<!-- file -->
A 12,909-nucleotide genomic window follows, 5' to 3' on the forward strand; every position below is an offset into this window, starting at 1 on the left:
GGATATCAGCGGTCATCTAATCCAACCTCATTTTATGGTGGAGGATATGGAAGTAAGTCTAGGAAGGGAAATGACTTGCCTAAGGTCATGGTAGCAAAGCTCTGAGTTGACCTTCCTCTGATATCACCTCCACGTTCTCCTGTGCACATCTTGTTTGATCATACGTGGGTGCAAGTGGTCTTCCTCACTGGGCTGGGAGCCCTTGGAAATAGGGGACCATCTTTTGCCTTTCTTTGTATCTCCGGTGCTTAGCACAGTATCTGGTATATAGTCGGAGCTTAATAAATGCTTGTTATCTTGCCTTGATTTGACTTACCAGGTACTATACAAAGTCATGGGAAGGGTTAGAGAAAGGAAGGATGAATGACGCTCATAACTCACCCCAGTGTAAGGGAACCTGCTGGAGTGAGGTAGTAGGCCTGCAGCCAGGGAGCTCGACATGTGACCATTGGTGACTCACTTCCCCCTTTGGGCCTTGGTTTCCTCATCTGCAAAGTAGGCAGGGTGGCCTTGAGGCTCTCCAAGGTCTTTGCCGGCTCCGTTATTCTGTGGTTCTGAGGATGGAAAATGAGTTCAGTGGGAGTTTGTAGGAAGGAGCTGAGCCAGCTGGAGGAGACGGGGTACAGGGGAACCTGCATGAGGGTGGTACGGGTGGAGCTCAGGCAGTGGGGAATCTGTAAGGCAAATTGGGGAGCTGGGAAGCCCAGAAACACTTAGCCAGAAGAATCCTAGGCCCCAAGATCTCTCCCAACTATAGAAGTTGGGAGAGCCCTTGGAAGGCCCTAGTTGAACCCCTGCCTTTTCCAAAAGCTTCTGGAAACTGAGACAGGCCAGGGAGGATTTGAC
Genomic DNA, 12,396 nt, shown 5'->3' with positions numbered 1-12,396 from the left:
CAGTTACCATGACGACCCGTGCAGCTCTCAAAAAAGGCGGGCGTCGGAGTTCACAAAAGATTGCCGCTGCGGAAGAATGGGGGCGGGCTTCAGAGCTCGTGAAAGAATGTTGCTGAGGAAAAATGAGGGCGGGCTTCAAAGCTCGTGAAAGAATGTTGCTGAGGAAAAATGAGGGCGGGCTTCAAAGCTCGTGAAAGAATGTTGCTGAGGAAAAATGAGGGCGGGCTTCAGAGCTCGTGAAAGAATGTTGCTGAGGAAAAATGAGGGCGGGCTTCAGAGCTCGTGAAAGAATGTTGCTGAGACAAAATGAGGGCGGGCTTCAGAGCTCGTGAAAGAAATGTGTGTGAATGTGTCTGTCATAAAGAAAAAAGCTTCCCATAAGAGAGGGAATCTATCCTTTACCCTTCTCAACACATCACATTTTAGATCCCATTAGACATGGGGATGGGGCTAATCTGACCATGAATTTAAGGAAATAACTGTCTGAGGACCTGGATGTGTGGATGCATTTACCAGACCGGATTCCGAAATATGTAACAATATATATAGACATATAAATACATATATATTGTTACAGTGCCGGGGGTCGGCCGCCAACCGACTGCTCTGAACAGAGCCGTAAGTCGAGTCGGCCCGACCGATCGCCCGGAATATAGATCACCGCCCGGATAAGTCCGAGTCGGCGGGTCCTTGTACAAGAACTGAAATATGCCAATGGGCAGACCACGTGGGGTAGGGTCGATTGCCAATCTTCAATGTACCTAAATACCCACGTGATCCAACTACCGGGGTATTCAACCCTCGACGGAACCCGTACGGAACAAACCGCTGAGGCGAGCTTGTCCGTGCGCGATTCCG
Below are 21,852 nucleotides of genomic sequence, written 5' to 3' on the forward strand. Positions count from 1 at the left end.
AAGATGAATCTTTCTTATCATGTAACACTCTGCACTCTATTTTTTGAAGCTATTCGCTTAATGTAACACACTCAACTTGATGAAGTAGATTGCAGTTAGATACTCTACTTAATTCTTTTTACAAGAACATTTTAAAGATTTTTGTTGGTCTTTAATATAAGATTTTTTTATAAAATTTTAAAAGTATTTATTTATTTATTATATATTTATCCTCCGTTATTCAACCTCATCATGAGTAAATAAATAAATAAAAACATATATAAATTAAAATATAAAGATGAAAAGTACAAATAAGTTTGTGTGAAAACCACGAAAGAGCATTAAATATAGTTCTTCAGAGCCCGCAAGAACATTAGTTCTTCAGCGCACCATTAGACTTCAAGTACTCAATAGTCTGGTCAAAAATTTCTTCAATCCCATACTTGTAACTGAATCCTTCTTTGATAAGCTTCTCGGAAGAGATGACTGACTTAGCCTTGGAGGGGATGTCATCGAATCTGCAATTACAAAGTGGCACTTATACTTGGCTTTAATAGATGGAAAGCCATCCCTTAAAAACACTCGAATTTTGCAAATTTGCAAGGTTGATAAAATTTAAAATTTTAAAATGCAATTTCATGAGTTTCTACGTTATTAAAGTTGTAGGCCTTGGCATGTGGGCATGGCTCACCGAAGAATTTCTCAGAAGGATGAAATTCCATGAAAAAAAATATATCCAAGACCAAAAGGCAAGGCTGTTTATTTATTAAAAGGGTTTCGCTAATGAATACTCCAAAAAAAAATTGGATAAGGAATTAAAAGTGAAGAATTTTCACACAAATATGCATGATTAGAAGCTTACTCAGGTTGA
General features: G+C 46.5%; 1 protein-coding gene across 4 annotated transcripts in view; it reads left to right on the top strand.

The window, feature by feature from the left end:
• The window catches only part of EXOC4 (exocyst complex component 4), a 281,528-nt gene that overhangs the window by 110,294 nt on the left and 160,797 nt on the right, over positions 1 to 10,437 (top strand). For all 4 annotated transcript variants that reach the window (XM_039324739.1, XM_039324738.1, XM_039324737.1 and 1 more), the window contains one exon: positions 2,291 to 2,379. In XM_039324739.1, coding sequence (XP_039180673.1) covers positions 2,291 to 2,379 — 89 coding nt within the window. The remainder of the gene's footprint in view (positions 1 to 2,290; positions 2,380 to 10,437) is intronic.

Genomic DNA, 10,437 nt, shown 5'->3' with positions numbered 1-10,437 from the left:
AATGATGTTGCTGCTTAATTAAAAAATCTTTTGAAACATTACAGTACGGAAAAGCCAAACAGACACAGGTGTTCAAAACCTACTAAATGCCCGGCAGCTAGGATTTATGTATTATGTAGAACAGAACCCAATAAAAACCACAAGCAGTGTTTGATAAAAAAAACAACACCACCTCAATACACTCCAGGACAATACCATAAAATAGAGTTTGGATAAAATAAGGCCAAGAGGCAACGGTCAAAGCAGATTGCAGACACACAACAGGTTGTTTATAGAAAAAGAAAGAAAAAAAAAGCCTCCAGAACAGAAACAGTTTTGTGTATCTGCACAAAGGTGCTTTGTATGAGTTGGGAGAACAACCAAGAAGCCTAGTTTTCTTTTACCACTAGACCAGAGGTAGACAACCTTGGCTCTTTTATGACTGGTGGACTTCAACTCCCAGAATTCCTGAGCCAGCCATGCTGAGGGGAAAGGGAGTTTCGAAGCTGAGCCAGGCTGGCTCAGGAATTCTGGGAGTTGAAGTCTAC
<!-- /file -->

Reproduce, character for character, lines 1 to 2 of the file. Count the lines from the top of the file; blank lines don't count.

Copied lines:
A 12,909-nucleotide genomic window follows, 5' to 3' on the forward strand; every position below is an offset into this window, starting at 1 on the left:
GGATATCAGCGGTCATCTAATCCAACCTCATTTTATGGTGGAGGATATGGAAGTAAGTCTAGGAAGGGAAATGACTTGCCTAAGGTCATGGTAGCAAAGCTCTGAGTTGACCTTCCTCTGATATCACCTCCACGTTCTCCTGTGCACATCTTGTTTGATCATACGTGGGTGCAAGTGGTCTTCCTCACTGGGCTGGGAGCCCTTGGAAATAGGGGACCATCTTTTGCCTTTCTTTGTATCTCCGGTGCTTAGCACAGTATCTGGTATATAGTCGGAGCTTAATAAATGCTTGTTATCTTGCCTTGATTTGACTTACCAGGTACTATACAAAGTCATGGGAAGGGTTAGAGAAAGGAAGGATGAATGACGCTCATAACTCACCCCAGTGTAAGGGAACCTGCTGGAGTGAGGTAGTAGGCCTGCAGCCAGGGAGCTCGACATGTGACCATTGGTGACTCACTTCCCCCTTTGGGCCTTGGTTTCCTCATCTGCAAAGTAGGCAGGGTGGCCTTGAGGCTCTCCAAGGTCTTTGCCGGCTCCGTTATTCTGTGGTTCTGAGGATGGAAAATGAGTTCAGTGGGAGTTTGTAGGAAGGAGCTGAGCCAGCTGGAGGAGACGGGGTACAGGGGAACCTGCATGAGGGTGGTACGGGTGGAGCTCAGGCAGTGGGGAATCTGTAAGGCAAATTGGGGAGCTGGGAAGCCCAGAAACACTTAGCCAGAAGAATCCTAGGCCCCAAGATCTCTCCCAACTATAGAAGTTGGGAGAGCCCTTGGAAGGCCCTAGTTGAACCCCTGCCTTTTCCAAAAGCTTCTGGAAACTGAGACAGGCCAGGGAGGATTTGAC